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What to Look For in Employment Law in 2019

Added by Benjamin C. Ritchie in Articles & Publications, Employment Law on January 29, 2019

2019 will be an interesting year in Idaho, the U.S., and around the world. Idaho has a new governor and it will be interesting to see how he is as our new executive. At the time of the writing of this article, the federal government shutdown continues and British Parliament has just rejected the Prime Minster’s proposal for exiting the European Union. It will be interesting to see how the border wall dispute is resolved (if at all) and if Robert Mueller issues any findings on his investigation.

In the area of employment law, there have been a few relevant events that have occurred already with some additional changes and events likely coming throughout the year.

For events that have already happened, twenty states increased their minimum wages as of the beginning of 2019, including Washington, Alaska, Arizona, Montana, and Colorado.

Also, as of January 1, 2019, new federal law went into effect regarding tips for employees. In March 2018, the President signed the Consolidated Appropriations Act of 2018. As part of this act, Congress amended the Fair Labor Standards Act (“FLSA”) by addressing rules affecting tipped employees and tip ownership. Under the Act, employers who pay the full FLSA minimum wage are no longer prohibited from allowing employees who are not customarily and regularly tipped—such as cooks and dishwashers—to participate in tip pools. The Act prohibits managers and supervisors from participating in tip pools, however, as the Act equates such participation with the employers keeping the tips. The Act also sets forth enforcement provisions and remedies for violations.

One thing to watch for in 2019 will be a new rule for overtime pay. The U.S. Department of Labor (“DOL”) has issued a Notice of Proposed Rulemaking, which means they plan to develop a new rule regarding overtime pay in 2019. Currently, employers need to comply with the FLSA, which says that salaried employers who are managers or those with certain “specialized skills” are exempt from overtime if they make more than $455 per week or over $23,660 a year. Recall that in 2016, a new rule change would have increased these amounts to $913 per week or $47,476 per year. This raised cap would have made over four million more salaried workers eligible for overtime. However, in 2016, a Texas federal judge blocked the new rule, finding that the DOL had overstepped its authority by increasing the salary limit so significantly and by basing the overtime exemption exclusively on salary. Experts predict an increase in the threshold for obtaining overtime, but not as drastic as the 2016 rule.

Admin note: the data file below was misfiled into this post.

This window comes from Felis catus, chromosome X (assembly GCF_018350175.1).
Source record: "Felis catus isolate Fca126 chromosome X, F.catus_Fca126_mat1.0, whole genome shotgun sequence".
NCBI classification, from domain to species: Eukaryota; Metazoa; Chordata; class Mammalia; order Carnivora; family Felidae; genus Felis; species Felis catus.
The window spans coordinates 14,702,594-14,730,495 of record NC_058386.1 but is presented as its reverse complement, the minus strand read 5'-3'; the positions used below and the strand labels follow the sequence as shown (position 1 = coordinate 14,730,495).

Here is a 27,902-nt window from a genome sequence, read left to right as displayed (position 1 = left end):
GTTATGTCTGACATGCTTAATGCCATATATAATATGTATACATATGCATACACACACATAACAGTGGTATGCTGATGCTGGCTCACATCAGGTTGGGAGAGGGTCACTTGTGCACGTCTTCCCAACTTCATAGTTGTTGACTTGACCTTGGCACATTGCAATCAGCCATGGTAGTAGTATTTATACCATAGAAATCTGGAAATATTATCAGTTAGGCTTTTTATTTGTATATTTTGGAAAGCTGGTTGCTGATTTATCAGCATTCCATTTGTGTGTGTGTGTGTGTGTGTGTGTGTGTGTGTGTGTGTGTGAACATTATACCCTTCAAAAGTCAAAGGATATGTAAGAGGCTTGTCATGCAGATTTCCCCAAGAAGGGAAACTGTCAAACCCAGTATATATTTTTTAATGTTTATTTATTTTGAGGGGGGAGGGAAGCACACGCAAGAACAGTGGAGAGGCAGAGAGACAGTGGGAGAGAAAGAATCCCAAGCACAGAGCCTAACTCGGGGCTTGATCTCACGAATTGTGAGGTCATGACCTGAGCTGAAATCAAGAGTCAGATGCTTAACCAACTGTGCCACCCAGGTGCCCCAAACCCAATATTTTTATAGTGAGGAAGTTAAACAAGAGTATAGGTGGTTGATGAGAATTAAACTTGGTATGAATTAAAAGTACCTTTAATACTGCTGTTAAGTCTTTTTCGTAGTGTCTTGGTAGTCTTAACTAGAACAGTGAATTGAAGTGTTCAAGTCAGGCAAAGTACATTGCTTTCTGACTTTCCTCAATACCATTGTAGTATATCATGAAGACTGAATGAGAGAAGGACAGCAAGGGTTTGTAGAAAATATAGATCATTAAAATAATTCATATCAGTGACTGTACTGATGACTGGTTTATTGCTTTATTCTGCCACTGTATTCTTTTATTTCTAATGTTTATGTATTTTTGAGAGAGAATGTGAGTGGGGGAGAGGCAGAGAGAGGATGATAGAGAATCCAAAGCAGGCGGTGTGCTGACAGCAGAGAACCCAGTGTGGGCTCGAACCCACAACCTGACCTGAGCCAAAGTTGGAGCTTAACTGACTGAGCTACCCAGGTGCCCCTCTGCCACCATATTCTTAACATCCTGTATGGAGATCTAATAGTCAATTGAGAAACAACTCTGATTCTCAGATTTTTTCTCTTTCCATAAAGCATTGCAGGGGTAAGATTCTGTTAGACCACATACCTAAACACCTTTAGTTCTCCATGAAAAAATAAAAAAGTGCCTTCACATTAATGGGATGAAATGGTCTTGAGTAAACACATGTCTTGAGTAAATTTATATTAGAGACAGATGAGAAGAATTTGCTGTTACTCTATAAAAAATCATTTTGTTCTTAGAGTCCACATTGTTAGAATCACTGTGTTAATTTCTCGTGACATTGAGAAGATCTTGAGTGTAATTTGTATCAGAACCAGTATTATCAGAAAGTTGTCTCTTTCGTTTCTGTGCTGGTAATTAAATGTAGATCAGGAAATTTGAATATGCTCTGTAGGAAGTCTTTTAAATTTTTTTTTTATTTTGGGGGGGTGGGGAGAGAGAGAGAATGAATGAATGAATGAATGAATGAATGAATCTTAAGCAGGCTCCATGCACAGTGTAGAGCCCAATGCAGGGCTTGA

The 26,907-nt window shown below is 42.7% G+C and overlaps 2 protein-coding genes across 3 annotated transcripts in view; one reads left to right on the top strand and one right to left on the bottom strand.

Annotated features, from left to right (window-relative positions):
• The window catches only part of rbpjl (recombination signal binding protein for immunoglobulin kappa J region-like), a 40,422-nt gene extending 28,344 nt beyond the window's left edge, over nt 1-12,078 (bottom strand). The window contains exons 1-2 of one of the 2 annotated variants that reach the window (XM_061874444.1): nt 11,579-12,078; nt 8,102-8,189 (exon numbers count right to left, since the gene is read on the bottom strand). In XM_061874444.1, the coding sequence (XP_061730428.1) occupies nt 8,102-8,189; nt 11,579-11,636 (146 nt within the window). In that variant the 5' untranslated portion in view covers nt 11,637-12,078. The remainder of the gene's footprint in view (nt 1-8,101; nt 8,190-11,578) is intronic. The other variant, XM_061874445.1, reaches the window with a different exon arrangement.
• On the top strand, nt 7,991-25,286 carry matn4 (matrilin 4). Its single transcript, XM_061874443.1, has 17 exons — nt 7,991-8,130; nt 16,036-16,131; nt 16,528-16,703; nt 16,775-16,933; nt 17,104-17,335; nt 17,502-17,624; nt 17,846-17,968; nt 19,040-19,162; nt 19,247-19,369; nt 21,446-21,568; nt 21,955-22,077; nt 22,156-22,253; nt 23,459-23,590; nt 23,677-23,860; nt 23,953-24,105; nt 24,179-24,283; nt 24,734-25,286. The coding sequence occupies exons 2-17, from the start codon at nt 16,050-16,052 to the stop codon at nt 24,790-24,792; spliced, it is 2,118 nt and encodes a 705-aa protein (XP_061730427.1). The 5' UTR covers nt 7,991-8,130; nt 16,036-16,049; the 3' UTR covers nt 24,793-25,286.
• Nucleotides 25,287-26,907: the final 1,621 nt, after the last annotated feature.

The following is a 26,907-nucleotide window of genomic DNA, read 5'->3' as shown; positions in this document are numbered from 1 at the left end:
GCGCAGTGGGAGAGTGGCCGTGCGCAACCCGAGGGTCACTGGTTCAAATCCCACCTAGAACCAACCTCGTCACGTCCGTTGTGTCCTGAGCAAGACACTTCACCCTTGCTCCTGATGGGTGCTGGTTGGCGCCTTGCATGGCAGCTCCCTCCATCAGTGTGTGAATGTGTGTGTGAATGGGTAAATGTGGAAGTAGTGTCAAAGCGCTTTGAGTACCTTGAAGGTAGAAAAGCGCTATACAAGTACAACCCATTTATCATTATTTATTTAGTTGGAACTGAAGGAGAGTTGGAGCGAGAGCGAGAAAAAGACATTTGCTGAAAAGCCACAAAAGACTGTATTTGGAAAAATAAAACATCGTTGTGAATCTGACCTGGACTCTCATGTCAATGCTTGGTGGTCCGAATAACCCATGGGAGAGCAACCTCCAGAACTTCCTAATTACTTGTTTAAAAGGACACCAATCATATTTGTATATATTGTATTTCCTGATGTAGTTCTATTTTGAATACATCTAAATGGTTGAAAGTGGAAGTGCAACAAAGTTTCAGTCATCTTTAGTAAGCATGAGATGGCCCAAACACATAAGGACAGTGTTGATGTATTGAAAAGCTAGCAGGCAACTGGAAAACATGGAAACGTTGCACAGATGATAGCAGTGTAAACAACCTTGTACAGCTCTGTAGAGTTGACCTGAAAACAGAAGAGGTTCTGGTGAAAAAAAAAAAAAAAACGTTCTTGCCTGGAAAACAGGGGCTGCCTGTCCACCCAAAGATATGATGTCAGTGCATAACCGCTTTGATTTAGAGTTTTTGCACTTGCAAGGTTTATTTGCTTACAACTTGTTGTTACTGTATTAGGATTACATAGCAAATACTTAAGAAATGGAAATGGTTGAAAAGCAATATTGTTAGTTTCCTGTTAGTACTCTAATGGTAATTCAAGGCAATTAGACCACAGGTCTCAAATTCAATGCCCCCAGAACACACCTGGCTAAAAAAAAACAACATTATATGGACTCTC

The DOL will also likely issue new rules for the determination of when more than company could be considered the “joint employers” of the same worker and thereby liable for wage and hour compliance. Obama-era guidance caused concern among some employers, including franchisors and other companies that utilize staffing firms, about their wage liability under the FLSA. The Obama-era guidance has been withdrawn and the DOL “will propose to clarify the contours of the joint employment relationship to assist the regulated community in complying with the FLSA.” It is expected that the definition of “joint employers” will be narrowed resulting in fewer circumstances where joint employment would be found.

2019 will also likely be a significant year for LGBTQ rights in employment. The United States Supreme Court might decide a number of cases that address whether Title VII, which protects employees from discrimination based on sex, also protects employees from discrimination based on gender identity and sexual orientation. The Equal Opportunity Employment Commission believes that Title VII should be read to protect employees from discrimination based on gender identity and sexual orientation. However, the Justice Department believes that Title VII only protects from discrimination based upon race, color, religion, sex, or national origin, and that the protections found in Title VII should not be extended to gender identity or sexual orientation. There is a split within the various federal appeals courts on this issue, which the Supreme Court could resolve.

Additional issues regarding gender identity may arise as the Department of Health and Welfare may spearhead an effort in 2019 to establish a legal definition of sex under Title IX, the federal civil rights law that bans gender discrimination in education programs. It apparently intends on adopting a plain and uniform definition of sex based upon a biological basis, which will be, in the Department’s view, objective and easily administrable. Such a definition could also be extended to other areas of law, including employment law. Certainly proponents of transgender rights would oppose such definitions and challenge them in the courts.

These events could affect both large and small employers, so it will be important to keep abreast this year of these and other employment law events.